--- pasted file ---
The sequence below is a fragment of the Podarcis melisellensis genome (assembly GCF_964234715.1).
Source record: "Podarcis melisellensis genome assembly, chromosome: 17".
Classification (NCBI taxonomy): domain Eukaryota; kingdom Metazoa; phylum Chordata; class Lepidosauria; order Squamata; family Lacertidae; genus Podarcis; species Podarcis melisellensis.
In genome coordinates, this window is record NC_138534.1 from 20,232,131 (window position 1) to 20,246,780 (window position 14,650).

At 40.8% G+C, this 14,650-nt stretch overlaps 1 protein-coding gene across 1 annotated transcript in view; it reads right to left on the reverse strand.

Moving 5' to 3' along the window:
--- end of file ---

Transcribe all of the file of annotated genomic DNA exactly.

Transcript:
The sequence below is a fragment of the Podarcis melisellensis genome (assembly GCF_964234715.1).
Source record: "Podarcis melisellensis genome assembly, chromosome: 17".
Classification (NCBI taxonomy): domain Eukaryota; kingdom Metazoa; phylum Chordata; class Lepidosauria; order Squamata; family Lacertidae; genus Podarcis; species Podarcis melisellensis.
In genome coordinates, this window is record NC_138534.1 from 20,232,131 (window position 1) to 20,246,780 (window position 14,650).

At 40.8% G+C, this 14,650-nt stretch overlaps 1 protein-coding gene across 1 annotated transcript in view; it reads right to left on the reverse strand.

Moving 5' to 3' along the window: